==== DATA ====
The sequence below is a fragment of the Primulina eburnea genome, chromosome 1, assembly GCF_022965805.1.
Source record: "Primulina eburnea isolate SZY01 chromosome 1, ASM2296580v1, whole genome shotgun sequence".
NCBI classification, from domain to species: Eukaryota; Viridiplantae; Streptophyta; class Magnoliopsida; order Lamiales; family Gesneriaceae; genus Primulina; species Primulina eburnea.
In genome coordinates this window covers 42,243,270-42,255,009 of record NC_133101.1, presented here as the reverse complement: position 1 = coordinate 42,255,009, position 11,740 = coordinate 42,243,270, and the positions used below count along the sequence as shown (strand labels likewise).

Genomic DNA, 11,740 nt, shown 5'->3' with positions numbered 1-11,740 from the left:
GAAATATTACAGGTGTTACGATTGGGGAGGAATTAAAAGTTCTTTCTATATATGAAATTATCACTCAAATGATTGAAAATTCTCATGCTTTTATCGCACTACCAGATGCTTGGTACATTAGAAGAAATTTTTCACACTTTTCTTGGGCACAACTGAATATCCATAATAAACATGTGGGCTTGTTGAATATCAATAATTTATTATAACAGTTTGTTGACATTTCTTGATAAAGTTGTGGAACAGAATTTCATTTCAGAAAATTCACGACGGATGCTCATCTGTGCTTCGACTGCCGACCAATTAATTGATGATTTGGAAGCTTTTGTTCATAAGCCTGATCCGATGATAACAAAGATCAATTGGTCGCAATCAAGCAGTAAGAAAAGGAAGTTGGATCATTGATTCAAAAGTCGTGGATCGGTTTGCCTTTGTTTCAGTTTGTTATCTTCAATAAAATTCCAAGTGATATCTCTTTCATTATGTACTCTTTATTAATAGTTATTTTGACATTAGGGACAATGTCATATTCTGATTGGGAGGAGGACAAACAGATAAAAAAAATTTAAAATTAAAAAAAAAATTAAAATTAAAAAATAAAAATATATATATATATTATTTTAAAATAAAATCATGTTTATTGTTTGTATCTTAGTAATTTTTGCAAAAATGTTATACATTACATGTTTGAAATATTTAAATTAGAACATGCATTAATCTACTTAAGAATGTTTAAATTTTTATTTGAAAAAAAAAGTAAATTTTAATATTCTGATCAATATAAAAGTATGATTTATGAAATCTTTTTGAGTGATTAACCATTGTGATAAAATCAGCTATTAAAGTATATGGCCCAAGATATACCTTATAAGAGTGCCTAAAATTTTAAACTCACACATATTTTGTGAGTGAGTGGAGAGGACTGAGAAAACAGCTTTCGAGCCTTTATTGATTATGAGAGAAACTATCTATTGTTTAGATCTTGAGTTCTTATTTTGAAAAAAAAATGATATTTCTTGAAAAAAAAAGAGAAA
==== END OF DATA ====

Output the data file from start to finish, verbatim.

The sequence below is a fragment of the Primulina eburnea genome, chromosome 1, assembly GCF_022965805.1.
Source record: "Primulina eburnea isolate SZY01 chromosome 1, ASM2296580v1, whole genome shotgun sequence".
NCBI classification, from domain to species: Eukaryota; Viridiplantae; Streptophyta; class Magnoliopsida; order Lamiales; family Gesneriaceae; genus Primulina; species Primulina eburnea.
In genome coordinates this window covers 42,243,270-42,255,009 of record NC_133101.1, presented here as the reverse complement: position 1 = coordinate 42,255,009, position 11,740 = coordinate 42,243,270, and the positions used below count along the sequence as shown (strand labels likewise).

Genomic DNA, 11,740 nt, shown 5'->3' with positions numbered 1-11,740 from the left:
GAAATATTACAGGTGTTACGATTGGGGAGGAATTAAAAGTTCTTTCTATATATGAAATTATCACTCAAATGATTGAAAATTCTCATGCTTTTATCGCACTACCAGATGCTTGGTACATTAGAAGAAATTTTTCACACTTTTCTTGGGCACAACTGAATATCCATAATAAACATGTGGGCTTGTTGAATATCAATAATTTATTATAACAGTTTGTTGACATTTCTTGATAAAGTTGTGGAACAGAATTTCATTTCAGAAAATTCACGACGGATGCTCATCTGTGCTTCGACTGCCGACCAATTAATTGATGATTTGGAAGCTTTTGTTCATAAGCCTGATCCGATGATAACAAAGATCAATTGGTCGCAATCAAGCAGTAAGAAAAGGAAGTTGGATCATTGATTCAAAAGTCGTGGATCGGTTTGCCTTTGTTTCAGTTTGTTATCTTCAATAAAATTCCAAGTGATATCTCTTTCATTATGTACTCTTTATTAATAGTTATTTTGACATTAGGGACAATGTCATATTCTGATTGGGAGGAGGACAAACAGATAAAAAAAATTTAAAATTAAAAAAAAAATTAAAATTAAAAAATAAAAATATATATATATATTATTTTAAAATAAAATCATGTTTATTGTTTGTATCTTAGTAATTTTTGCAAAAATGTTATACATTACATGTTTGAAATATTTAAATTAGAACATGCATTAATCTACTTAAGAATGTTTAAATTTTTATTTGAAAAAAAAAGTAAATTTTAATATTCTGATCAATATAAAAGTATGATTTATGAAATCTTTTTGAGTGATTAACCATTGTGATAAAATCAGCTATTAAAGTATATGGCCCAAGATATACCTTATAAGAGTGCCTAAAATTTTAAACTCACACATATTTTGTGAGTGAGTGGAGAGGACTGAGAAAACAGCTTTCGAGCCTTTATTGATTATGAGAGAAACTATCTATTGTTTAGATCTTGAGTTCTTATTTTGAAAAAAAAATGATATTTCTTGAAAAAAAAAGAGAAA